“Oftentimes association staff is stretched pretty thin,” says m3Magazines’ Wendy Angel, editor of Safe & Vault for the Safe & Vault Technicians Association and Keynotes for ALOA SPAI. “Having someone on the outside to manage the process helps keep them on schedule.”
They are magazine experts. No one cares more about your association and members than you do. Professional editors care about you — their client — and their craft, including the accuracy and quality of what goes into your publication. They stay current on trends in magazine publishing and can make recommendations based on research and years of experience in the industry.
“Association staff members are experts in whatever association they’re in or that industry, but they’re not experts in publishing or writing or editing,” Horn says. “Finding someone who is the expert in that [allows you] to present the association in the best light.”
They can act as a buffer. Many associations publish content produced by members or written by association leadership. These contributors aren’t necessarily writers, and oftentimes their submissions need additional editing work. For internal editors who answer to leadership and members, this can be a tricky line to walk.
Felps recalls the time a high-ranking member submitted an article for publication that was not up to the magazine’s editorial standards. Association leadership felt uncomfortable approaching the writer about the needed edits, but Felps was happy to step in and have that conversation. “It can be helpful to be able to have the editor come in and be the heavy,” she says.
They have a particular set of skills. Many professional editors have a journalism background. They have fine-tuned research skills along with an insatiable curiosity. This makes them idea-generating machines who are always looking for ways to make your content more engaging and appealing to members.
For example, Felps has active Google alerts set for topics around female policing. “I keep up with any kind of newsy types of things that are happening in the industry,” she says. “That helps me be able to come up with story ideas as we start to put together each issue.”
They make you look and sound good. Just because your CEO isn’t a writer doesn’t mean readers need to know that. A professional editor can work with columnists, leadership and members who aren’t skilled writers to convey a clear message without losing the author’s voice and style.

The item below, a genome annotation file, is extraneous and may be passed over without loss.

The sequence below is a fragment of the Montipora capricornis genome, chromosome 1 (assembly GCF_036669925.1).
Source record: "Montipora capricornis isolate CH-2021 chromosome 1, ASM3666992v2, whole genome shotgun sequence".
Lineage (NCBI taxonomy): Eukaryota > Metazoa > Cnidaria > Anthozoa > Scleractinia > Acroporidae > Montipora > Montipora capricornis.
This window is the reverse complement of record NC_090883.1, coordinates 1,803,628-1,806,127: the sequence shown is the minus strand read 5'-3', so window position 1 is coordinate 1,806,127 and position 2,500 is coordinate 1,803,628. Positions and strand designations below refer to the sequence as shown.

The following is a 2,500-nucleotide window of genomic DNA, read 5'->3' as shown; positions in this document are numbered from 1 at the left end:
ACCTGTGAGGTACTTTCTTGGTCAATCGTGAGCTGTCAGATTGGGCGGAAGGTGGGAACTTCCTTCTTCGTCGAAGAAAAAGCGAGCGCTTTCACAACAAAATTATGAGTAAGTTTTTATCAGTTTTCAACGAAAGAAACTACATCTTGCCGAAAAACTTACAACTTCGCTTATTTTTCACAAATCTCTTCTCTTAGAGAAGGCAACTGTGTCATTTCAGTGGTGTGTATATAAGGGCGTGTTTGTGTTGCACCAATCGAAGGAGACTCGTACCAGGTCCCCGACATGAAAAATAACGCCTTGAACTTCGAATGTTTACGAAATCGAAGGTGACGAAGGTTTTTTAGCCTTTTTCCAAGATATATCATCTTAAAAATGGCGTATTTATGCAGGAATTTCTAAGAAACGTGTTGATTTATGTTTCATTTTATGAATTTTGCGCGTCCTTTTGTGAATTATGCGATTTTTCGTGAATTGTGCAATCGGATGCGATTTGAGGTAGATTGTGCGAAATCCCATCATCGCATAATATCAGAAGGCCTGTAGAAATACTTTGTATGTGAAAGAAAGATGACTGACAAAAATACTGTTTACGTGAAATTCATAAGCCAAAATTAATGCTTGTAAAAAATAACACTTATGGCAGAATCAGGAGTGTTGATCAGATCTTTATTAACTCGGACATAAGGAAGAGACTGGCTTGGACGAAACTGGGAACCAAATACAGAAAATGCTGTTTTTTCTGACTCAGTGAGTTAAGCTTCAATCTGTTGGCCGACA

“Sometimes the content that comes in is really choppy and lacks flow. We get a lot of that from people who aren’t writers, and that’s OK. I mean, they’re not writers; it’s not what they do by profession,” Horn says. “They don’t know how to weave a narrative through to tell a story. That’s one of the ways we can help. We can polish and streamline what they’re trying to say so that it can be understood by the reader.”
They can expand coverage and reach. An editor who is part of a larger publishing company has the resources to build out your content to include digital channels. Having a digital arm of your magazine, a functioning website and other social touchpoints expands your reach and draws members in even more.
During the pandemic, Angel was able to help one of the publications save money and stay connected to members by creating a limited-run digital edition backed by an email campaign. While the magazine’s print version has returned, the new digital product continues thriving.
“We’ve continued and expanded on digital offerings,” she says. “We’ve incorporated more video online and promote digital content in the magazine.”
Finding the Right Editor for Your Association
Finding the right combination of editorial expertise and association know-how can take time and effort. When you work with a magazine publisher that has a solid background in association magazines, you also get peace of mind knowing that your editor will understand how to put out a great magazine. They’ll know precisely how to produce your magazine for your unique industry and membership.
“We almost take on the role of an interpreter for them,” Angel says. “Our job is to bring clarity, color and purpose to what they’re trying to do with the magazine to make it beneficial for their members and the industry overall.”